The best parts of the book describe her bemused discoveries of the snail’s minute adventures and how watching its graceful activities keep her “spirit from evaporating”. I laughed out loud when she found the snail had left perfectly square bite marks in papers she left around or the apparent contented emotions it conveyed in the energetic movement of its tentacles. Most striking was the way constant observation of snail’s methodic, gliding pace made her perceive human movement and emotion differently. Her occasional visitors suddenly appeared erratic and careless in the way they moved their bodies.
Bailey draws on the writings of 18th and 19th century naturalists to add context to her own observations and while at times the excerpts can feel a bit “lit-reviewy”, they show that Bailey isn’t the only person who’s found a mystical quality in the whorl of a snail shell. That she was prevented from sliding into despair by this small creature demonstrates the humility and wonder nature can provide to us clumsy bipeds if we only pay attention.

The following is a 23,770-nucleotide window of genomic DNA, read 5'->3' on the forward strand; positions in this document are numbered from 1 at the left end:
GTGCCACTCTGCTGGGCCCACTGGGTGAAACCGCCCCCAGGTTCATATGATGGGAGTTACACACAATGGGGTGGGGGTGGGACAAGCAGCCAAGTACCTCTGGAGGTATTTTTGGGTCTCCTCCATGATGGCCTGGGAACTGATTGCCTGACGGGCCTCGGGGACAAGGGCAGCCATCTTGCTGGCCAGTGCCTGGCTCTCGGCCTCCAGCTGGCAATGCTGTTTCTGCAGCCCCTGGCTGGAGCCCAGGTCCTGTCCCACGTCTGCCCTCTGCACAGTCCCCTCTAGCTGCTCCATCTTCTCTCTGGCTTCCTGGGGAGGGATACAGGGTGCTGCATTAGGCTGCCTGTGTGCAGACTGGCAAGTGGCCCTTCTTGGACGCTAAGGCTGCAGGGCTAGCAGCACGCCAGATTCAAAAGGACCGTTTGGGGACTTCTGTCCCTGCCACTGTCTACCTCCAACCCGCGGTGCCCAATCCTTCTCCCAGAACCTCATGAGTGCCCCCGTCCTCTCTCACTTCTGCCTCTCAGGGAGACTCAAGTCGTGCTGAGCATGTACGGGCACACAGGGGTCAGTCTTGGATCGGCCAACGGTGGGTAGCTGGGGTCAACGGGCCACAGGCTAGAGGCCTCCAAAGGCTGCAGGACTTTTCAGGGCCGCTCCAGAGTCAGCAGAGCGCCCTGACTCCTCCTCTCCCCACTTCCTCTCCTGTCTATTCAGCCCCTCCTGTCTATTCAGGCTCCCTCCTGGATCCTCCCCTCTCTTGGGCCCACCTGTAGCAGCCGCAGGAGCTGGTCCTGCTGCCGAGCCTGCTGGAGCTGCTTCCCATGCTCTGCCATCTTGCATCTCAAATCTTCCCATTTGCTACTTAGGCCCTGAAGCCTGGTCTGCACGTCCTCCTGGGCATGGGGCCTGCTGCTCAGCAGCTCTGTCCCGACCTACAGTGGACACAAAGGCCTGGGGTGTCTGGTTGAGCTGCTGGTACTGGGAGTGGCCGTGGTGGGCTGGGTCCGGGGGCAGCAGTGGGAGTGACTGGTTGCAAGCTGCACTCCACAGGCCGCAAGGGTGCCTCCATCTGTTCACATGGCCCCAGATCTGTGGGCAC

In the book, Bailey also mentions this memorable scene from the documentary Microcosmos that shows how amorous snails are. Should it be labeled NSFW? :).